Since my Forbes.com blog started up, I have spent an inordinate amount of time just responding to comments there and especially on Facebook (where the posts have been linked). I think some of this is completely necessary and productive, but it has already reached the point that several followers of the blog have specifically asked me to stop spending so much time doing that. They would rather read new posts than see me go “for another six rounds of back-and-forth” (according to my friend Jason).
Damn, that’s tough, because on the one hand I completely understand people’s reluctance to accept Post Keynesian economics (a term I prefer to MMT since it encompasses that and more). It requires a major shift away from the “common sense” view that not only feels right, but is reinforced daily by the media and politicians. It takes time and patience to help people make the necessary shift in thinking. However, there are also folks out there who are commenting just to take a break from making pipe bombs in their basement. They have no desire to engage in an honest exchange of ideas, but want to try to force their intellectual will on others. Nothing productive arises from such exchanges. You need to cut your losses and move on.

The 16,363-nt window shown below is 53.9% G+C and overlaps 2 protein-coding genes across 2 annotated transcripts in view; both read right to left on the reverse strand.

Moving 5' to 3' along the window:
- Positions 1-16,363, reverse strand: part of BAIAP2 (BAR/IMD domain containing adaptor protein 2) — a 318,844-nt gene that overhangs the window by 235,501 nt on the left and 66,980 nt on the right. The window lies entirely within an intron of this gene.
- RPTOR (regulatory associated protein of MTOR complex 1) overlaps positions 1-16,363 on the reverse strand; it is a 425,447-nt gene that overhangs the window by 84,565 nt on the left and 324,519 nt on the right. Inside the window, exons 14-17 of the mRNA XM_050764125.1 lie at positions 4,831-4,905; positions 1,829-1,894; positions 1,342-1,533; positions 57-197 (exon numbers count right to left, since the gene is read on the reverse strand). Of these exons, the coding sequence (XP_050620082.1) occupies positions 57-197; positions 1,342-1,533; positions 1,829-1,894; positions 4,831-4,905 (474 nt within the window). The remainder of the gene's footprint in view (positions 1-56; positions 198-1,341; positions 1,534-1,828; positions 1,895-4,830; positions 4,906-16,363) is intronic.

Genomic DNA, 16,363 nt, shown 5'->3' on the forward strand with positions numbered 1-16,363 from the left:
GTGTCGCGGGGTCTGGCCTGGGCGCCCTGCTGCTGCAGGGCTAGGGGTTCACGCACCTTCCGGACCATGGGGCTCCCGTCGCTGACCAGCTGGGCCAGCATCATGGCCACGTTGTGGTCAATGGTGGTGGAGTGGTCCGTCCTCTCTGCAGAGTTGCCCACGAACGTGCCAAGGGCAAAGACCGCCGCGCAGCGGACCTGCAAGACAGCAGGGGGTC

The problem is how do you do this without appearing either rude or simply unwilling to discuss? Personally, I have to answer someone at least once. I think that as an ambassador of Post Keynesian economics it’s part of the job, if not for the individual in question then for those observing. But–and this is the mistake I have made repeatedly and about which I need to develop more discipline–you have to keep the discussion on target and within a tight analytical framework. Not only does this quickly root out the nuts, it’s actually much more useful in general. Let me interject here that the point of this post is not to show “how to win,” per se. Hey, if we are wrong about something, then we should correct it. But, this isn’t something we are going to find out in a rambling discussion that boils down to repeatedly shouting, “I’m right and you are wrong!”
Here is how I like to frame a discussion, and I start almost every one of my classes by teaching this very thing. It’s a boiled down version of philosophical logic and it starts with the idea that every argument is a series of premises that leads to a conclusion: